It was a dark and stormy night…
A night with a massive thunderstorm to be precise.
On July 2, 1505, a young Martin Luther was making his way from his parents’ home back to the University of Erfurt (Germany) when he got caught up in the terrifying storm. He was nearly struck by lightning and cried out in desperation to St. Anne to save his life, vowing to become a monk if she did.
Luther survived and made good on his promise by immediately dropping out of school and entering St. Augustine’s Monastery in Erfurt. While there, Luther began noticing aspects of Catholicism that did not align with Scripture. The more he learned, the more uncomfortable he became with the discrepancies.
In 1517, Luther learned that the Roman Catholic Church (RCC) was selling indulgences. Essentially, the church was telling people that they could buy forgiveness for their sins – or even for the sins of loved ones who had already died. Luther was incensed by this blatant fraud. On October 31, 1517, he took a public stand. He nailed a list of grievances against the RCC to the doors of the All Saints Church in Wittenburg. These are now known as his 95 Theses.
Many historians believe that Luther only intended to begin a conversation to help bring an end to some of the abusive and unbiblical practices within Catholicism, but God had other plans. Just as the lightning strike on that dark and stormy night changed the trajectory of Luther’s life, so too did the strike of his hammer change the trajectory of the Reformation movement.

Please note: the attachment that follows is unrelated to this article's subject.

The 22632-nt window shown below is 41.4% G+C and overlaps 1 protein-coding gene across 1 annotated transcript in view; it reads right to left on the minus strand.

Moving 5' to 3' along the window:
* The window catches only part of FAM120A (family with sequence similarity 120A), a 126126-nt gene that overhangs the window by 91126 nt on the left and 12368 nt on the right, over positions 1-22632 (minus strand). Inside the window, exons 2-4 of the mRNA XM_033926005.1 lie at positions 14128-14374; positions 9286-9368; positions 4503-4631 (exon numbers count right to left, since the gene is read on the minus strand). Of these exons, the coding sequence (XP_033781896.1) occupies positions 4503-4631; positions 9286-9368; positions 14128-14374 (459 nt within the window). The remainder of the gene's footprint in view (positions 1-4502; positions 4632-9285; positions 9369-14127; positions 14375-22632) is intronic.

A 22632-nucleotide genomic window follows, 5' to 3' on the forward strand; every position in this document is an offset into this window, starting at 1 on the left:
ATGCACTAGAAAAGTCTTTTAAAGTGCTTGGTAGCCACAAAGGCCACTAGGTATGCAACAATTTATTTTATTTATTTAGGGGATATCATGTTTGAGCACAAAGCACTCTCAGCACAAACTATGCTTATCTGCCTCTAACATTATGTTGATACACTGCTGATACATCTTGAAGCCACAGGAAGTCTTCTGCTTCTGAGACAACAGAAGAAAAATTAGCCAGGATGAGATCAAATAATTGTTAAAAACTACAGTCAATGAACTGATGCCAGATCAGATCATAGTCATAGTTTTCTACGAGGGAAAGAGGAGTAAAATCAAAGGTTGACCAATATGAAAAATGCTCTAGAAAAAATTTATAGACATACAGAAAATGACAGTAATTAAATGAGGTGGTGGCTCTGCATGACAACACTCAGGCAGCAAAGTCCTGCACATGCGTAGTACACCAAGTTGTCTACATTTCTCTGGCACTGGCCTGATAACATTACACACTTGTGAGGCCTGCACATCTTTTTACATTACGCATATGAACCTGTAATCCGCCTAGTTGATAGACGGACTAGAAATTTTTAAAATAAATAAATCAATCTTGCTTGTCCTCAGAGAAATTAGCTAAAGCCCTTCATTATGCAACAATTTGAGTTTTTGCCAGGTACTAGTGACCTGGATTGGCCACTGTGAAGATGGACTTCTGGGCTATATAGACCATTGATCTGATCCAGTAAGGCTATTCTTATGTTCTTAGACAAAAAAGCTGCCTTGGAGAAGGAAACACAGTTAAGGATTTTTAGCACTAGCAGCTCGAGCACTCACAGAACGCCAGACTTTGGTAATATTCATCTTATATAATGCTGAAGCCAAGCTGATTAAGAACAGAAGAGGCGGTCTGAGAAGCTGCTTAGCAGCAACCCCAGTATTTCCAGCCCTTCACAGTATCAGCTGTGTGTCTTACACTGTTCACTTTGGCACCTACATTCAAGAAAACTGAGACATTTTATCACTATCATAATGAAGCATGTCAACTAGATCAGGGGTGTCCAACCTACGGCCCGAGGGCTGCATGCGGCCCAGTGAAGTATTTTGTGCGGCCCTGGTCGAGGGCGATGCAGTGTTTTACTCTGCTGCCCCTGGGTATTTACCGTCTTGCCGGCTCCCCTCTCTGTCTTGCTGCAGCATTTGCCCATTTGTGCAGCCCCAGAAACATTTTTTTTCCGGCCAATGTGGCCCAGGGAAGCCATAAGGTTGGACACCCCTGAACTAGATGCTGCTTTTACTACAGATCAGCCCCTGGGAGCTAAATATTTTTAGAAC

Though reformation efforts began much earlier with men such as John Hus (Bohemia) and John Wycliffe (England), who also recognized the need for reform within the RCC, the timing of Luther’s 95 Theses and the rise of the printing press brought greater knowledge of the issues to the general public. The movement spread like wildfire across Europe with more and more groups breaking away from the established state church. Men such as Ulrich Zwingli and John Calvin in Switzerland, and John Knox in Scotland gained great popularity for their teachings and their roles in leading the Reformation.
Responses to the Reformation covered the full spectrum. The RCC adamantly opposed the reformers and all they stood for, though they did hold the Council of Trent in an effort to address some of the more egregious issues of the church brought to light by the movement. Also, because the church and politics had become so intricately intertwined, rulers throughout Europe such as Henry VIII and Charles V were able to leverage the shifting religious tides for personal and political gain.
On the other end of the spectrum fell the Anabaptists. They felt that the mainstream reform measures fell short. Led by men such as Balthasar Hubmaier, Konrad Grebel and Menno Simmons, these men and women affirmed believer’s baptism, church discipline and a symbolic view of the Lord’s Supper.
As with any major historical or theological movement, there are many factors and nuances involved in the Protestant Reformation that cannot possibly be addressed in a short article, but it seemed appropriate to share this (extremely) brief overview on the anniversary of such a historic event.
Though the Reformation took on different looks in different areas, one of the dominant features of the movement as a whole was the desire to return the Bible back to a place of authority in the Church.
Whether you choose to formally recognize Reformation Day or not, I encourage you to take a moment to thank God for those who’ve come before us, who sacrificed so much in order to be faithful to the Lord and His Word. They are among the giants upon whose shoulders we now stand.